NEW YORK (AP) — The New York Times Co., which has delivered newspapers for decades, now wants to help deliver food to people's door steps.
The newspaper publisher has partnered with Chef'd, a meal kit delivery company, to ship boxes of uncooked food based on recipes from The New York Times Cooking site and app. Customers cook up the meals on their own, using step-by-step recipes that come in the boxes.
The New York Times, which is licensing its brand to Chef'd, said the meals will go on sale this summer. Customers will be able to order meal kits anytime they want, or subscribe to receive weekly boxes. A box that can make meals for two people typically costs around $30 on Chef'd.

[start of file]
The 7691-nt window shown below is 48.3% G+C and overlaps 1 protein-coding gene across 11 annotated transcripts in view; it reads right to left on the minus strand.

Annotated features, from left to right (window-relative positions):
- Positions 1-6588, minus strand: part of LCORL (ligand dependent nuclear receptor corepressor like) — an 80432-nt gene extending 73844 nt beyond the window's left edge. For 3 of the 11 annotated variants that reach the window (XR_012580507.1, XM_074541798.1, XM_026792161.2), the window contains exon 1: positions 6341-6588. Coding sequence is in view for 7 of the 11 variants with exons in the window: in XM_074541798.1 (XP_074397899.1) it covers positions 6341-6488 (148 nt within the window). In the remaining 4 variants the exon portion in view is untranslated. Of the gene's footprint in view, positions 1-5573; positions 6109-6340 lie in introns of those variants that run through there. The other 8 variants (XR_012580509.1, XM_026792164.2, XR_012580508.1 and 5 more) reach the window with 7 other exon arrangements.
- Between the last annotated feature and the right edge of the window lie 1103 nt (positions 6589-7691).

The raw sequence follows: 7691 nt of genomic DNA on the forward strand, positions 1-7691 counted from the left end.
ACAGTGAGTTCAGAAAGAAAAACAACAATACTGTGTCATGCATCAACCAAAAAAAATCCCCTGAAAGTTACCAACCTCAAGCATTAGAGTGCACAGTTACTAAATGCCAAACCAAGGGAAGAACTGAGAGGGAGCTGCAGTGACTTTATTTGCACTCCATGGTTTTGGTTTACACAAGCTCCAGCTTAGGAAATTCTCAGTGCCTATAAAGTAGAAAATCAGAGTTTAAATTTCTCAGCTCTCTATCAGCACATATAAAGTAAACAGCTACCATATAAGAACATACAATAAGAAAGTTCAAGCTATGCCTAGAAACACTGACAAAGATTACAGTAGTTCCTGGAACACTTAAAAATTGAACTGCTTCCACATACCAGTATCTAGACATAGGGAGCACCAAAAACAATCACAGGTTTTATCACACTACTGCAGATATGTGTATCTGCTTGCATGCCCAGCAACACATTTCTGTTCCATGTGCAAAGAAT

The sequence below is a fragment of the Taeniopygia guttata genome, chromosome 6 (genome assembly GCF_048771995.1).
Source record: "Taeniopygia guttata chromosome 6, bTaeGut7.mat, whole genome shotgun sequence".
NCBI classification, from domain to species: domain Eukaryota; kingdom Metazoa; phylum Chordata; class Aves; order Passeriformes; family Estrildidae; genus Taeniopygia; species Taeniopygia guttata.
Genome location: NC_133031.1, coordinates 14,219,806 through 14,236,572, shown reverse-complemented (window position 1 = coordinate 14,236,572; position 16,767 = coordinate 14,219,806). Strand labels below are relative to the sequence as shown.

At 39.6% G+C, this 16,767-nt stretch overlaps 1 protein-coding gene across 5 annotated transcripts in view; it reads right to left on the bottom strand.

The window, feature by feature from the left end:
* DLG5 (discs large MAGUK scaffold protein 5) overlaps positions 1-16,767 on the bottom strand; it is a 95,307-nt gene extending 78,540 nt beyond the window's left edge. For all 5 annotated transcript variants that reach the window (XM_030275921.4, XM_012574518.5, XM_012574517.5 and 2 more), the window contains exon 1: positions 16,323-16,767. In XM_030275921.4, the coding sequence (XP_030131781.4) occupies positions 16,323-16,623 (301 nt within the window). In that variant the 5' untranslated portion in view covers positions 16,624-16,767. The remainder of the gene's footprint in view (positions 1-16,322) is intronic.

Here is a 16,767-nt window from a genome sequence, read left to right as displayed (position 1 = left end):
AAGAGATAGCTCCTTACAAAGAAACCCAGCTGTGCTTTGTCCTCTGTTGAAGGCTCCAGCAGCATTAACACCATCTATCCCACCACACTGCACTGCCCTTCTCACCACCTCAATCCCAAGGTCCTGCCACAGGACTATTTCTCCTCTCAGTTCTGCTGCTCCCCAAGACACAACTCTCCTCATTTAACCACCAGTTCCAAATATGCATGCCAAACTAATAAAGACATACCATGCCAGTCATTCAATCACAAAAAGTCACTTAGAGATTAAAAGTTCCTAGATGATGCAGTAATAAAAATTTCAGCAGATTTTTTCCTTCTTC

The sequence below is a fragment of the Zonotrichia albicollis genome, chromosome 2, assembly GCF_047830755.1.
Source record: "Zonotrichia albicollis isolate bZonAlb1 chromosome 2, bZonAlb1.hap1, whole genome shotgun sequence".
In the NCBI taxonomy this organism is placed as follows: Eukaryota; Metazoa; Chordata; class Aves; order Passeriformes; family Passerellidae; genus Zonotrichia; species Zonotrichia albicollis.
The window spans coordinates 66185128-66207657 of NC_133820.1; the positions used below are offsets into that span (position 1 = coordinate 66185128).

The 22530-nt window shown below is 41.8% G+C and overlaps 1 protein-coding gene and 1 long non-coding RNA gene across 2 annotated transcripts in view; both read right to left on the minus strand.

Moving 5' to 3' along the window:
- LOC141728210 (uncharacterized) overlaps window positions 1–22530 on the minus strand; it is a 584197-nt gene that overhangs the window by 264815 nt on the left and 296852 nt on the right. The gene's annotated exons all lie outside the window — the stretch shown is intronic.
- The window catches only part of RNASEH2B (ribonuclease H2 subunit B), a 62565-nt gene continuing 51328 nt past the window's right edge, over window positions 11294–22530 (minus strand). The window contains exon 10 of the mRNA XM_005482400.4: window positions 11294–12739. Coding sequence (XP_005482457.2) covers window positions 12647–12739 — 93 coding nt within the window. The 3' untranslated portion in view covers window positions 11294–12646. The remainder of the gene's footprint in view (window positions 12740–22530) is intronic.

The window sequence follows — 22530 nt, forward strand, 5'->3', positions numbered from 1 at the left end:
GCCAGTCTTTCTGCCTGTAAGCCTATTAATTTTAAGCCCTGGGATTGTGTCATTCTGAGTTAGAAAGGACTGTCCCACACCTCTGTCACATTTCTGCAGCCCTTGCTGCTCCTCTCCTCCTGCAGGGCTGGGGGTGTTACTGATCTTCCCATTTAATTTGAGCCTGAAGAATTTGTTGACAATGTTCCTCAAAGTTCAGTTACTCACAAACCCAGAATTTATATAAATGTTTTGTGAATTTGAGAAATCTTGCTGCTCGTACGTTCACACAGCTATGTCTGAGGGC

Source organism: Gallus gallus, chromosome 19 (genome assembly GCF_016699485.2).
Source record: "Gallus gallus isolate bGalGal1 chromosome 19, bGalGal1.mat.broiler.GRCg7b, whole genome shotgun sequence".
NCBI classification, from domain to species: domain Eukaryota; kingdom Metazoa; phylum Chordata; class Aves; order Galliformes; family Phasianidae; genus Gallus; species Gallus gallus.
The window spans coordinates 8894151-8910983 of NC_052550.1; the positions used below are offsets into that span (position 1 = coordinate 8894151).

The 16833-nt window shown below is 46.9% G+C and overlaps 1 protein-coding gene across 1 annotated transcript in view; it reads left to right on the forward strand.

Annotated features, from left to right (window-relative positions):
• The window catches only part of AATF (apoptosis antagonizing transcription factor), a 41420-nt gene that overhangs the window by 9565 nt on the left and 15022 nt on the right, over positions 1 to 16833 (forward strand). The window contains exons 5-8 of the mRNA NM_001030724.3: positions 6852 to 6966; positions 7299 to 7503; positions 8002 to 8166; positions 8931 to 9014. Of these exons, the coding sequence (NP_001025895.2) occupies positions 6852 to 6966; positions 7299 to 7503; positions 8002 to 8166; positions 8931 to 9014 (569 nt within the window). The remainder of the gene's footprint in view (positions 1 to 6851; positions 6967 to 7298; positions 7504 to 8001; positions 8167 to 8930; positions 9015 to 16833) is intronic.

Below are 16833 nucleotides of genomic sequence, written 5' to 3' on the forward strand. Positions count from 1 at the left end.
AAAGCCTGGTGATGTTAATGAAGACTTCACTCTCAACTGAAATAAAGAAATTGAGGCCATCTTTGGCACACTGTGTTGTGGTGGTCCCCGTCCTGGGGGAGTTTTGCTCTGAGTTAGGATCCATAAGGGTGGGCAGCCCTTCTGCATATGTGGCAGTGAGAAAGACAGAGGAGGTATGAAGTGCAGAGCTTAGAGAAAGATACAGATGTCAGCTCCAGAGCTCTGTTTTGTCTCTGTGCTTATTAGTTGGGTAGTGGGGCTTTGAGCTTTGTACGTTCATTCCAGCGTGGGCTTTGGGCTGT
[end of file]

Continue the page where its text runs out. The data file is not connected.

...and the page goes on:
The deal is another way for The New York Times to boost revenue outside of its print business. The New York company also sells tickets to its conferences and hawks posters, maps and jewelry online. Revenue from those types of endeavors rose 6.3 percent to $95 million last year, while revenue from advertising fell 3.6 percent to $638.7 million. Circulation revenue rose 1 percent to $845.5 million.
Meal kits have exploded in recent years as competition heats up. People around the world spent $1.5 billion on meal kits last year, with less than half of that coming from the U.S., according to research group Technomic. The U.S. market is expected to grow to as much as $6 billion by 2020, Technomic said.
Blue Apron and HelloFresh are just some of the competitors in the space. Late last year, food writer Mark Bittman left The New York Times to join vegan meal kit company Purple Carrot.
Chef'd, based in El Segundo, California, was founded a year ago. It has similar deals with other publishers, including fitness magazine Men's Health.
Bloomberg first reported the deal Thursday.